The maximum shell length for painted turtles is 25 cm (10 in). Its shell protects against predators. The skin of an adult Western Painted Turtle's head, neck, feet and tail, and the carapace-edge (marginal) scutes have a red and yellow striped design that gives it a hand-painted appearance.
During the winter, painted turtles hibernate, or ‘brumate,’ by burying themselves deep in the mud beneath streams and ponds. The mud insulates the turtle, which helps prevent freezing during the harsh winter months. Painted turtles can survive without oxygen at 3 degrees Celsius (37°F) for up to five months, longer than any other known air-breathing vertebrate.
To survive during hibernation, the turtle must prevent lactic acid from building up in its body. It does this by slowing its metabolic rate, which in turn lowers the rate of lactic acid production. It also uses magnesium and calcium stored in its shell to buffer and neutralize the lactic acid. Northern populations of painted turtles may remain dormant for four to six months. More southerly populations may become active during warm periods. When emerging from a dormant period, most turtles will not begin to eat again until the water temperature has reached approximately 16°C (60°F). The Western Painted Turtle is the most cold-tolerant species of turtle known and ranges further north than any turtle in North America. Cold tolerance, specifically, freezing of hatchlings has been well-documented.
--Excerpts taken from Wikipedia.
The Painted Turtle (Chrysemys picta) is a reptile common to southern Canada, the United States and northern Mexico. This turtle lives in ponds, lakes, marshes and in slow-moving rivers that have soft, muddy bottoms. There are four subspecies: the Eastern, Southern, Midland, and Western Painted Turtle. The Western Painted Turtle lives exclusively in North America and is the official reptile of Colorado. Painted turtles are the most widespread turtle in North America. They are most active from May to October in the northeastern United States. Instances of local flooding following heavy rainfall in warm months will sometimes force these turtles to temporarily take to the land for a day or two, migrating between habitats.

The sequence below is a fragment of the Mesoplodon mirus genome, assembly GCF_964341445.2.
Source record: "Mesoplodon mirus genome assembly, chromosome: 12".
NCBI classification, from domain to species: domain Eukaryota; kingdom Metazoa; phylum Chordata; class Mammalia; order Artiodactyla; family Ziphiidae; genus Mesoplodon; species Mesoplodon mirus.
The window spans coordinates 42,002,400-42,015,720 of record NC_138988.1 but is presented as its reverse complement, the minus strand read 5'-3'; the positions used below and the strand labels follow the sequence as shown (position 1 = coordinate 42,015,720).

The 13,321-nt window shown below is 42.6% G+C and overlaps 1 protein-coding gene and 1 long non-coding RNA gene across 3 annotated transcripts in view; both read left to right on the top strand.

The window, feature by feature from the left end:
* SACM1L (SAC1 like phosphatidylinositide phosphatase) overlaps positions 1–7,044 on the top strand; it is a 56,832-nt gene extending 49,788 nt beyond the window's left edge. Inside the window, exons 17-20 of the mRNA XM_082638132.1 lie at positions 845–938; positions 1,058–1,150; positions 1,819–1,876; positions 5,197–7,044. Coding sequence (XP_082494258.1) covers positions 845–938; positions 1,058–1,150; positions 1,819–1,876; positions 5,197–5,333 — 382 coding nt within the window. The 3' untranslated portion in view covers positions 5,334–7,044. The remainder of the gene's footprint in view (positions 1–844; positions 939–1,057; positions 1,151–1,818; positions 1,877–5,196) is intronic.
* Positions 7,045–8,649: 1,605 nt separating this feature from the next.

The painted turtle spends the majority of its time in the water, but it can often be seen lying in the sun or ‘basking’ on floating logs or on rocks by the shore. They bask because they cannot generate heat or regulate their own body temperature. Instead, they rely on heat from the sun to raise and maintain their body temperature at a level high enough to digest food efficiently (a minimum of about 65°F). Painted turtles are omnivorous and their diets include insects, worms, tadpoles, small fish and aquatic vegetation. Like almost all semi-aquatic turtles, painted turtles cannot and will not ingest food unless their mouths are fully underwater.
--Excerpts taken from Wikipedia.
The Chysemys picta bellii genome will be sequenced at Washington University, and the planned approach will combine all whole genome shotgun of Roche 454 paired end reads, and BAC end sequences to achieve a total of 15X whole genome coverage. The BAC library was constructed at the Benaroya Research Institute Amemiya Lab (BAC Library VMRC CHY3; J. Froula JGI/C. Amemiya Lab Female; Strain MVZ #238119; Locality: WA: Grant Co: small lake 1.3 miles south of potholes reservoir). The Painted Turtle DNA source originated from a field collected specimen (UCLA Shaffer lab: Field number: RCT428Locality: WA: Grant Co: small lake 1.3 miles south of Potholes Reservoir).
This preliminary sequence assembly will be released to the public, following an internal quality review. Funding for the sequence characterization of the Western Painted Turtle genome is being provided by the National Human Genome Research Institute (NHGRI), National Institutes of Health (NIH).